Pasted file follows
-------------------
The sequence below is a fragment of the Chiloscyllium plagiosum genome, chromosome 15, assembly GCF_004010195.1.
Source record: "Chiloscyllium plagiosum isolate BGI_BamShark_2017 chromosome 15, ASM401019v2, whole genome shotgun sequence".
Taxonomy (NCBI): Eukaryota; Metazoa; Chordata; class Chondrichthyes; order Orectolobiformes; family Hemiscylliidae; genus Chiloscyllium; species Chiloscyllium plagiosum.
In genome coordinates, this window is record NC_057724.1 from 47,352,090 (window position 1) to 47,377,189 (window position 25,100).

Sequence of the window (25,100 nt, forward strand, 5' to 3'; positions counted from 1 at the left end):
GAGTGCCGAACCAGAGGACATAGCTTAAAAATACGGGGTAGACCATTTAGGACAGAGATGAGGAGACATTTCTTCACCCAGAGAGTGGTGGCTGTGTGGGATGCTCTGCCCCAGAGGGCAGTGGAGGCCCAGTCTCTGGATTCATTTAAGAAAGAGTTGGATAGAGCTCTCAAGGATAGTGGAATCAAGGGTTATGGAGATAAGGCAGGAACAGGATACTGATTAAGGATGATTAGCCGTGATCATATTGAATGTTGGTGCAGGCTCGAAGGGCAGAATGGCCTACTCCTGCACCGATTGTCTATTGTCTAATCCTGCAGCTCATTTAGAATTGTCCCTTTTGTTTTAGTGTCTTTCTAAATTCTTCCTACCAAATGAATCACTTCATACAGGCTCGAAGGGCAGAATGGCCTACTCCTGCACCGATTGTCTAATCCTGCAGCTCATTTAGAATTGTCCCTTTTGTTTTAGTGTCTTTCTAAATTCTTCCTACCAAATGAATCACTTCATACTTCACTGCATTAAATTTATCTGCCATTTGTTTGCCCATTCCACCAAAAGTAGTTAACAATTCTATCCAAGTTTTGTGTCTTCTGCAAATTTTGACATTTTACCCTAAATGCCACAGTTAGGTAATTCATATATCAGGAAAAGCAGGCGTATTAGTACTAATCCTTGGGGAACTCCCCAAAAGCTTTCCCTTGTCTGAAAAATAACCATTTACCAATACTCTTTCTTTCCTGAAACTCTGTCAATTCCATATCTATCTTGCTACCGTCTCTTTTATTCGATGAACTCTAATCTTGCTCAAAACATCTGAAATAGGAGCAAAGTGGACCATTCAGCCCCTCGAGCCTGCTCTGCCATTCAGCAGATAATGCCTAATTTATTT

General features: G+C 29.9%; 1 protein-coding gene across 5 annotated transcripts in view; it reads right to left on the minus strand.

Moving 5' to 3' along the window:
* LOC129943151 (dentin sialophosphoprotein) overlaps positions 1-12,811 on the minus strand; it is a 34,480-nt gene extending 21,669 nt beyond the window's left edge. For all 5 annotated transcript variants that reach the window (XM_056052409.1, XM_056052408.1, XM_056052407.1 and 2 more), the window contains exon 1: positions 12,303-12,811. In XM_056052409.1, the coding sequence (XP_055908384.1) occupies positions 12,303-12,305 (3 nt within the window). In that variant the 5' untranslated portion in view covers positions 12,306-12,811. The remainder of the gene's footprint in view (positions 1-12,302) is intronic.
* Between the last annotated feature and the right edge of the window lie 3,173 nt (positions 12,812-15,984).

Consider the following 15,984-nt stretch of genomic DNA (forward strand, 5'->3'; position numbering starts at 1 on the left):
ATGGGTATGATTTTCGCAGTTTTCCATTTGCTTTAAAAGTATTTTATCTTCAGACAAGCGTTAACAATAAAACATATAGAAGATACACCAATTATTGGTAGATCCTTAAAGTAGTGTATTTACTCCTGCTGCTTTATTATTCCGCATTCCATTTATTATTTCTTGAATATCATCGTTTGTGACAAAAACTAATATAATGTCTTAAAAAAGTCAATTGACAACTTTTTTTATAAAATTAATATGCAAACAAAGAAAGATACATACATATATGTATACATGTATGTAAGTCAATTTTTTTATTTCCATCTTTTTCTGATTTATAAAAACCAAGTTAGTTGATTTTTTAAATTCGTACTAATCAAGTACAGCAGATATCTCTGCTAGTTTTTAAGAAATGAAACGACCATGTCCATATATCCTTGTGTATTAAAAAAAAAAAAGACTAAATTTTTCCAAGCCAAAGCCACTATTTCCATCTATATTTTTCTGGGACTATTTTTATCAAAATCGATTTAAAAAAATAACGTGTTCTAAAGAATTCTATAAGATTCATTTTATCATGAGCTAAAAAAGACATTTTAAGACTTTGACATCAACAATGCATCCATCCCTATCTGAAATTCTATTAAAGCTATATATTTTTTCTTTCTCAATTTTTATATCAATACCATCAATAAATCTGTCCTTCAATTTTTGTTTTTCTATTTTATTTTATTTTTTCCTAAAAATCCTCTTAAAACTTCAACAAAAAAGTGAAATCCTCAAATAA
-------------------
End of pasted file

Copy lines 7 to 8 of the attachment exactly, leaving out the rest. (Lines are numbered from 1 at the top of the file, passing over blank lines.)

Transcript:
General features: G+C 29.9%; 1 protein-coding gene across 5 annotated transcripts in view; it reads right to left on the minus strand.

Moving 5' to 3' along the window: